Posts Tagged ‘energy policy’


Ever tighter control of human lifestyles seems to be the latest battle cry of climate propagandists. Meanwhile, wind and solar power always seem to need vast subsidies despite supposedly ‘plummeting costs’. Where’s the affordability, even if any of the advocated ideas made sense in terms of the climate, which they don’t? Millions of tons of toxic and other industrial waste will be produced in vain attempts to change the weather.
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Boris Johnson’s techno-optimism ignores the need for big societal changes, experts warn.

Can we fix climate change with the “silver bullet” of technology? asks BBC News.

The prime minister seems to think so.

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The mythology of human-caused climate change is leading the world up the garden path, and renewables are at the forefront of the visible evidence of that. The hardware itself is expensive, resource-hungry, obviously not renewable, and difficult or impossible to recycle.

H/T Climate Change Dispatch
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A study done by Irish and U.S.-based researchers is calling into question the efficacy of renewable energy sources such as wind and solar in dealing with the so-called climate crisis, says the New American.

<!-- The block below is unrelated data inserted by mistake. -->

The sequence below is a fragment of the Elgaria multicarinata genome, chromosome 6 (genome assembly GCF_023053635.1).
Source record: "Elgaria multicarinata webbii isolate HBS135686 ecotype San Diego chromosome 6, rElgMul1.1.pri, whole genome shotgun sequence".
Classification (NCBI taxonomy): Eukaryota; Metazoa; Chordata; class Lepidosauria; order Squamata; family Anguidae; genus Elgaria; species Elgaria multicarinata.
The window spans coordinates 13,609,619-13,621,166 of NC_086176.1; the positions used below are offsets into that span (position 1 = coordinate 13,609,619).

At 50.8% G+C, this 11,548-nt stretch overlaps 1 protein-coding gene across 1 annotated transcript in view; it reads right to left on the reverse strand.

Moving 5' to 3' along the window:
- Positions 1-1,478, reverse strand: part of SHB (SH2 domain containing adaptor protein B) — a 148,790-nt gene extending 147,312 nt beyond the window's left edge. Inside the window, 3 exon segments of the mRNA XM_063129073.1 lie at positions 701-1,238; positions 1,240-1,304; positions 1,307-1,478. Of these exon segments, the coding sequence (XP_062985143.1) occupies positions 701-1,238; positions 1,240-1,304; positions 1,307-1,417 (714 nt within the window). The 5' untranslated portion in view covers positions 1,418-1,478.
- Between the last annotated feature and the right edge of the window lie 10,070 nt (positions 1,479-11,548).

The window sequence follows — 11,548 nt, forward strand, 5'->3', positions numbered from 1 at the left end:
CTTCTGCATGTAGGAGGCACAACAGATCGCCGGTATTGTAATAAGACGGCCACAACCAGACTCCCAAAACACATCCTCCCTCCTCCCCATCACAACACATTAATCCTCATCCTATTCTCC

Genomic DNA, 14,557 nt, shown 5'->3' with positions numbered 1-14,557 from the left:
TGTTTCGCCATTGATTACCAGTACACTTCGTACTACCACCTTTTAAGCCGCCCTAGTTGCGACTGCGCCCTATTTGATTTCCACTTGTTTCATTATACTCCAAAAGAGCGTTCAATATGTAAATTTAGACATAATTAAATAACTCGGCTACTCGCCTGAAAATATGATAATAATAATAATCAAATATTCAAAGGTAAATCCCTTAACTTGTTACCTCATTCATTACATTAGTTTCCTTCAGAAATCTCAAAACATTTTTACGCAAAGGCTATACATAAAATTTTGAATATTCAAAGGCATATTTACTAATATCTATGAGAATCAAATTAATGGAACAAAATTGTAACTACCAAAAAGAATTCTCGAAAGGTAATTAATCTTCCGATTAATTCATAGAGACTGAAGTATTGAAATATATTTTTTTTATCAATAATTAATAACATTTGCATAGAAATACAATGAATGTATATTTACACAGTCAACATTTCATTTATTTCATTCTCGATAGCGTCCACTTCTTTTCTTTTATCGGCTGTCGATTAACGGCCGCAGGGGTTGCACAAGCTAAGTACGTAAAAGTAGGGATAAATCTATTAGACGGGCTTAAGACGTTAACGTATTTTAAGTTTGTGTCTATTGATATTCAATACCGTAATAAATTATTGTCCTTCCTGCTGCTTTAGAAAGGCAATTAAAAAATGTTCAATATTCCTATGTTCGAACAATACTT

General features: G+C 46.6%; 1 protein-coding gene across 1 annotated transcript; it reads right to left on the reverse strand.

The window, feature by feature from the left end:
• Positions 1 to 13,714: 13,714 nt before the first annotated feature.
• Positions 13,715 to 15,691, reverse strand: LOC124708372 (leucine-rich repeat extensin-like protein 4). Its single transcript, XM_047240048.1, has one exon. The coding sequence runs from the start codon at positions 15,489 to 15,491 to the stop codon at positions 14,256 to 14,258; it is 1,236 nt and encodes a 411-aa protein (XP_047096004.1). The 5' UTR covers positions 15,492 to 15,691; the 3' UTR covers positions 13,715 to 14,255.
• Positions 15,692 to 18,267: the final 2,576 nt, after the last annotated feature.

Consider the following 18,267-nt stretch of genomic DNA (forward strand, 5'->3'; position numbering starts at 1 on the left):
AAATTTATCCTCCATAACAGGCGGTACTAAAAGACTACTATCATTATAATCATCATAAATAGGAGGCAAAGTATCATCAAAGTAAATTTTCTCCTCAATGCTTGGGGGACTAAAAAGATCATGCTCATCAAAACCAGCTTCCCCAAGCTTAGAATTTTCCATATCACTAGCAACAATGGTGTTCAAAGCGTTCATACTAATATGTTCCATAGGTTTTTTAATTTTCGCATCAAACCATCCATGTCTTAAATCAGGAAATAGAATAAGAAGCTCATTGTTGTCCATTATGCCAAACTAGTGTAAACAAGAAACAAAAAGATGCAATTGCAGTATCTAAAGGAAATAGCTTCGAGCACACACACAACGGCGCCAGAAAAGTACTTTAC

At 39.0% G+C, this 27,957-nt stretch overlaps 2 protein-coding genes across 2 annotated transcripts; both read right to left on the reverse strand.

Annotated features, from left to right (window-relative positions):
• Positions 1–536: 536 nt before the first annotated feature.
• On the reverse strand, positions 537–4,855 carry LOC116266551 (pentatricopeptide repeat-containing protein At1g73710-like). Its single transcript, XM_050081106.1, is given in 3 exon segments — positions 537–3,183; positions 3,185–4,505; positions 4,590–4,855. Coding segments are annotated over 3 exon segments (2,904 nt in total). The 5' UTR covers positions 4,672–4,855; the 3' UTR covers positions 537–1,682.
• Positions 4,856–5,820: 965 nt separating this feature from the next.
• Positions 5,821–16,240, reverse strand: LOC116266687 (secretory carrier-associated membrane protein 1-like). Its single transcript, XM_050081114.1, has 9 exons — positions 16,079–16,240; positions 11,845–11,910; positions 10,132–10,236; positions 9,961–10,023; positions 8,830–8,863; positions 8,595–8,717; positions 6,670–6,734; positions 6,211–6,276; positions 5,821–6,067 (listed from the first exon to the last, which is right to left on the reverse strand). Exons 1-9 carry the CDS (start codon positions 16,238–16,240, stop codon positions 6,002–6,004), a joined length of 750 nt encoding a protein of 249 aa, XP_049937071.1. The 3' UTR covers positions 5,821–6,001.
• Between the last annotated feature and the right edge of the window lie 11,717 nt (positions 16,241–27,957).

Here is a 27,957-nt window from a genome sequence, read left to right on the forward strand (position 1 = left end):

In fact, the study found that such energy sources are extremely costly and may be causing as much climate change as they purport to mitigate.

Entitled Energy and Climate Policy — An Evaluation of Global Climate Change Expenditure 2011-2018, the study raises grave questions about the feasibility and cost of switching to an energy grid powered mainly by wind and solar farms.

The study also points out several of the flaws of wind and solar energy, including the negative impacts on local environments they present.

Despite spending jaw-dropping amounts of money on wind and solar power globally since 2011, the study shows that climate alarmists and the nations that defer to them have definitely not gotten their money’s worth.

“Since 2010, the Climate Policy Initiative (CPI) has been publishing the annual Global Landscape of Climate Finance reports.

According to these reports, US$3660 billion has been spent on global climate change projects over the period 2011-2018.

Fifty-five percent of this expenditure has gone to wind and solar energy. According to world energy reports, the contribution of wind and solar to world energy consumption has increased from 0.5% to 3% over this period.

Meanwhile coal, oil, and gas continue to supply 85% of the world’s energy consumption with hydroelectricity and nuclear providing most of the remainder.”